One Year Later, What Is the State of Grantees’ Use of Foundations’ Social Media?

Social media has become ubiquitous, as news stories and infographics show. Many of us regularly use these communications vehicles—you are reading CEP’s blog right now, after all—as do many of our colleagues and friends. But when CEP undertook a research study to understand grantees’ use of social media, the findings didn’t seem to align with common perceptions.

CEP’s July 2012 report, Grantees’ Limited Engagement with Foundations’ Social Media, revealed that very few nonprofits were using their foundation funders’ social media—although the overwhelming majority of nonprofits were using social media at their own organizations. The message was clear: foundations may be using social media, but grantees either weren’t aware or weren’t much interested.

It’s been a little over a year since CEP published that research and we wondered if grantees’ use of foundations’ social media had changed. Overall in this country, use of social media certainly has changed. The year 2012 saw an increase in the number of social media tools available and an increase of 8 million people in America using these tools.

To find out if this trend was mirrored among grantees, we compared data collected in 2012 through CEP’s Grantee Perception Report on their use of their foundation funders’ social media to data collected from the same survey in 2011. The 2012 data was collected from almost 8,000 grantees of 35 foundations.

What we found is that not much has changed. In 2012, few grantees were using their funders’ social media, just as in the year before. Additionally, the helpfulness of funders’ social media for grantees did not improve.

Change over time—or lack thereof

First, looking at the proportion of grantees using social media at their own organization, we found little meaningful change: 89 percent of grantees surveyed said that they used a blog, had a Facebook page, managed a Twitter account, or posted videos at their own organization in 2012, compared to 81 percent the year before.

We also found that there was hardly any change in grantees’ use of their foundation funders’ social media. Only 18 percent of grantees in 2012 said they used their foundation funders’ or their funders’ staff members’ blogs, Facebook pages, Twitter accounts, or videos compared to 16 percent of grantees in 2011. The proportion of grantees using their funders’ social media was not related to whether the funder employed any communications staff.

In fact, 38 percent of grantees said they didn’t know if their foundation funders or their funders’ staff members utilized social media. And, of that subset, the percent of grantees that said they would use it, if their funder made it available, remained fairly steady at 79 percent in 2012 compared to 75 percent in 2011. These grantees seemed to believe that they could get value out of using their foundation funders’ social media.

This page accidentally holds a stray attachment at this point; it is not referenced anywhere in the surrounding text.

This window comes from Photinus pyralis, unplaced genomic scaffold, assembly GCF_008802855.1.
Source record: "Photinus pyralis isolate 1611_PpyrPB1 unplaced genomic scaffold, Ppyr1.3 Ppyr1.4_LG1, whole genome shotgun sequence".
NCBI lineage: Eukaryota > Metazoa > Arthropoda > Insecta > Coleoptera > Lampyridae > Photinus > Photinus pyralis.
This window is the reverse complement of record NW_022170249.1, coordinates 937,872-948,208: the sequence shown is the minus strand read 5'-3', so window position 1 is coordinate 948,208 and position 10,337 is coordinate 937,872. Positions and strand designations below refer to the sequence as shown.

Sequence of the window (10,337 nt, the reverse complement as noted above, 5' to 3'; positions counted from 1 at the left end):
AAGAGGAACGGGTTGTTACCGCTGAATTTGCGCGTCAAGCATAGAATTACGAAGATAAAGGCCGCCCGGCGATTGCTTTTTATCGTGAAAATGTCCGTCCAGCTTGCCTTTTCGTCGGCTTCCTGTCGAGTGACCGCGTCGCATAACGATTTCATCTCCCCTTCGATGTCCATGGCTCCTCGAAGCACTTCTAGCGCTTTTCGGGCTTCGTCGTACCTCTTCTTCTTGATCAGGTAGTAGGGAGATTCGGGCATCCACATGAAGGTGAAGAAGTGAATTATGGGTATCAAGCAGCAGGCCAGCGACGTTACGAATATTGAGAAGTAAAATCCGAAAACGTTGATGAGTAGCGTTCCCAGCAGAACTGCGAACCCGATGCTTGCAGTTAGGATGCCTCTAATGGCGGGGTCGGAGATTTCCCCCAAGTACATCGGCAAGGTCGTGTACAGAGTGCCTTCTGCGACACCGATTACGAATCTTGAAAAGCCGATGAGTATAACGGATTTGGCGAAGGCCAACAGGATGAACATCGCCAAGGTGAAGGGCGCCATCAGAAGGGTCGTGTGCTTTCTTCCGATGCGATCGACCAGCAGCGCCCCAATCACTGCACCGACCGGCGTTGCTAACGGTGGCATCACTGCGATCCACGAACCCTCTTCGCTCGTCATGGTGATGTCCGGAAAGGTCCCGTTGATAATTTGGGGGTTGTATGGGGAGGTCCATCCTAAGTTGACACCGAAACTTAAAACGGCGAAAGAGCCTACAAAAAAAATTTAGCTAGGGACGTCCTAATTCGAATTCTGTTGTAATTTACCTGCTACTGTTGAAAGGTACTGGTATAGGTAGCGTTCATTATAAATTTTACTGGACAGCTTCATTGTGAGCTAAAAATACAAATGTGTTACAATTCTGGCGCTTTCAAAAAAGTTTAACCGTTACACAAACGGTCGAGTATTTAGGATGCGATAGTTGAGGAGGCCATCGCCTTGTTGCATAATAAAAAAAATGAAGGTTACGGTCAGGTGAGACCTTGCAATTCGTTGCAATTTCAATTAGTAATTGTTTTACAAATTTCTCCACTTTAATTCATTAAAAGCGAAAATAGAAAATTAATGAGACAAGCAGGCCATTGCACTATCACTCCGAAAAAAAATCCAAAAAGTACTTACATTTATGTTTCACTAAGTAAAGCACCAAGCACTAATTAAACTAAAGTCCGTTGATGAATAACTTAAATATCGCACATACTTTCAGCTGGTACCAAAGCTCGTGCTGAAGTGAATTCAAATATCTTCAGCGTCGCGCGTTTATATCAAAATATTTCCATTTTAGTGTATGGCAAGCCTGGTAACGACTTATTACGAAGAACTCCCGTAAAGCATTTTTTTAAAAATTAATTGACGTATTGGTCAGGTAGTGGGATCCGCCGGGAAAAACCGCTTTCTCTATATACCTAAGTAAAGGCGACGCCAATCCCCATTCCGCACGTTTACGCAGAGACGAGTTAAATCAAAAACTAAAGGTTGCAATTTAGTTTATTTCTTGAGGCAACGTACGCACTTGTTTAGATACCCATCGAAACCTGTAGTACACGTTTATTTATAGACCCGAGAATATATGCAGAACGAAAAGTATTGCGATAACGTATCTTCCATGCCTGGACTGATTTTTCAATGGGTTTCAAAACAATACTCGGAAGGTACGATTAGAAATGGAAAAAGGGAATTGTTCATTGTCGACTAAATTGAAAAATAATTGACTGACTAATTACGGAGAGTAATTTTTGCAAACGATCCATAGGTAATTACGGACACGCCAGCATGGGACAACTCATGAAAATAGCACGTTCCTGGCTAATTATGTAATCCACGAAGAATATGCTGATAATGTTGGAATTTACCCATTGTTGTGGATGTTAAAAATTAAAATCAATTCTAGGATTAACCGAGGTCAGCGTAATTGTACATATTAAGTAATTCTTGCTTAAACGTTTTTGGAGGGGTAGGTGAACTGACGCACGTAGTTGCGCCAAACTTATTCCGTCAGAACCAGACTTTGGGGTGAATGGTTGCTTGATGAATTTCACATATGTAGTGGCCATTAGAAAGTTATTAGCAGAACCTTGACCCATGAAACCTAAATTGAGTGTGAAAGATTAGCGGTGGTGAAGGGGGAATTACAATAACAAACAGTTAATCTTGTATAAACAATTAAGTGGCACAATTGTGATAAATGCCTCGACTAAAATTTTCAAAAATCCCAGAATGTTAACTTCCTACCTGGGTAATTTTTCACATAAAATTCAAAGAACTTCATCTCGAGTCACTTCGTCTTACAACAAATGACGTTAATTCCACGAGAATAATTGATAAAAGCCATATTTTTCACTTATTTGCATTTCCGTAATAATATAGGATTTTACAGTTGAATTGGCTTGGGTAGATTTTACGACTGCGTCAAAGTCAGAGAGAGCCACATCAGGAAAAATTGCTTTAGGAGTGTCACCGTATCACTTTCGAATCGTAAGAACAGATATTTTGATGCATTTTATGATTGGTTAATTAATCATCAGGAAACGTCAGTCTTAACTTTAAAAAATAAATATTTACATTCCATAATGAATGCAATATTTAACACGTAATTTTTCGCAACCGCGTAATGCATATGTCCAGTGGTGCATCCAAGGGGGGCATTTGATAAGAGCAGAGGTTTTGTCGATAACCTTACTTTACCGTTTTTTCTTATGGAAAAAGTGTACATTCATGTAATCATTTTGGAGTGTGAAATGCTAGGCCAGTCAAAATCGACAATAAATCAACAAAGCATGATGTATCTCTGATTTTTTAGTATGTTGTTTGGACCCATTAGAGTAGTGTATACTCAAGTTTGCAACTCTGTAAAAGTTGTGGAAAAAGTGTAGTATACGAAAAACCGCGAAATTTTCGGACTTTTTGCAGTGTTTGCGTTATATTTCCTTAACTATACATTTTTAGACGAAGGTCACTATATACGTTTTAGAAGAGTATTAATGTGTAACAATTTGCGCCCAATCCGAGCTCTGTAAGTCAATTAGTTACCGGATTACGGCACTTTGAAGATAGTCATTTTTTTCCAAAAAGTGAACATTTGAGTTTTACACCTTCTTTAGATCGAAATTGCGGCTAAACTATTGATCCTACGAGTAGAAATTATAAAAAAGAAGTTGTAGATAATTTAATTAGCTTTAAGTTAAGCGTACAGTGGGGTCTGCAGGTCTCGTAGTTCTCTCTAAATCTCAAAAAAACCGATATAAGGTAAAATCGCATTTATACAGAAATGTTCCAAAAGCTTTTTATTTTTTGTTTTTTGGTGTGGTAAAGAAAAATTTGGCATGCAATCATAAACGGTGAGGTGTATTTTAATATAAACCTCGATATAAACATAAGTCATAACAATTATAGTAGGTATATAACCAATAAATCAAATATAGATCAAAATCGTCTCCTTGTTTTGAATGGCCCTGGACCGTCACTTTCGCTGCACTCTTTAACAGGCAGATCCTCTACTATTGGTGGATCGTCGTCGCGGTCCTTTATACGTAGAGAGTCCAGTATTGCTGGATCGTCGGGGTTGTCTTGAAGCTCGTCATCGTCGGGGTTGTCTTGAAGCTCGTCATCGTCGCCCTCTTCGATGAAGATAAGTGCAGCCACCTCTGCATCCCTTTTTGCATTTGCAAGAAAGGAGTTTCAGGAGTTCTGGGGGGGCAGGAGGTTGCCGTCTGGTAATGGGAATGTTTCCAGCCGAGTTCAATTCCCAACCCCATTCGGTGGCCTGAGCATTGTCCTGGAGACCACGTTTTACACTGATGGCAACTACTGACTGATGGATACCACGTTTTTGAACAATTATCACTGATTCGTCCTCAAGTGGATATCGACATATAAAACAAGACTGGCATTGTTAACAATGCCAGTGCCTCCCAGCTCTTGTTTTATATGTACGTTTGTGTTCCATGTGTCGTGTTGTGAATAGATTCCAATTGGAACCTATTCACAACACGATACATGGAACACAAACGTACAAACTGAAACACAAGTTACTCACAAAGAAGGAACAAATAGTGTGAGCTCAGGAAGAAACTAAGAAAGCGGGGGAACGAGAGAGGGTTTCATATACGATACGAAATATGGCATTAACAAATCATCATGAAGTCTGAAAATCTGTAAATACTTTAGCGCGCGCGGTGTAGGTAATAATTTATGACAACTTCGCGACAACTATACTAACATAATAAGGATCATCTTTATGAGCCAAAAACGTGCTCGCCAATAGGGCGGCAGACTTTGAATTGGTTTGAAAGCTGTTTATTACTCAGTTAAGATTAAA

Are grantees continuing to miss out by not using their funders’ social media?

In response to CEP’s research report last year, David Crowley provided 8 reasons why grantees should be using their funders’ social media. Examples included using social media to keep up with the field in which their nonprofit works and to maintain existing relationships with foundation funders. In theory, social media seems like a great opportunity for grantees to learn from and interact with funders.

Yet perceptions from grantees that are already using their funders’ social media do not support this theory. Grantees in 2012 continued to find their funders’ social media significantly less helpful for learning about the foundation than all other foundation resources, including a website, annual report, and individual communication and group meetings with foundation staff.

The data also show that there has been no meaningful change in grantees’ ratings of the helpfulness of foundations’ social media resources for any purpose.

Overall, our data indicate that there has been very little change in the use of, and no change in the value of, foundations’ social media to their grantees.

Theories about the data

Why is this still the case? When CEP published our report last year, we invited several philanthropic leaders to discuss the findings on CEP’s blog. Many of the guest bloggers raised interesting hypotheses to explain why grantees may not be using funders’ social media and what funders can learn from this.

Bruce Trachtenberg, executive director of The Communications Network, said:

“I tend to think of social media as a tool that’s more effective at helping establish relationships with audiences that aren’t necessarily ‘us’ or part of ‘us,’ but people who are more than one step removed.”

Perhaps Bruce was right — perhaps the most popular social media tools that we had asked about in our survey simply aren’t tailored to help foundations and their grantees maintain their existing relationships.

Or maybe social media is evolving to be more useful for grantees to learn or interact with foundations, but very slowly. Stuart Comstock-Gay, president and CEO of the Vermont Community Foundation offered this prediction:

“I fully expect that over time, more of our partners will look to social media—whatever the next version may be—for more information.”

Perhaps if we check back in a few years, we may find that social media has evolved to become more useful for grantees to engage with their foundation funders.


Ramya Gopal is a Senior Research Analyst at the Center for Effective Philanthropy.

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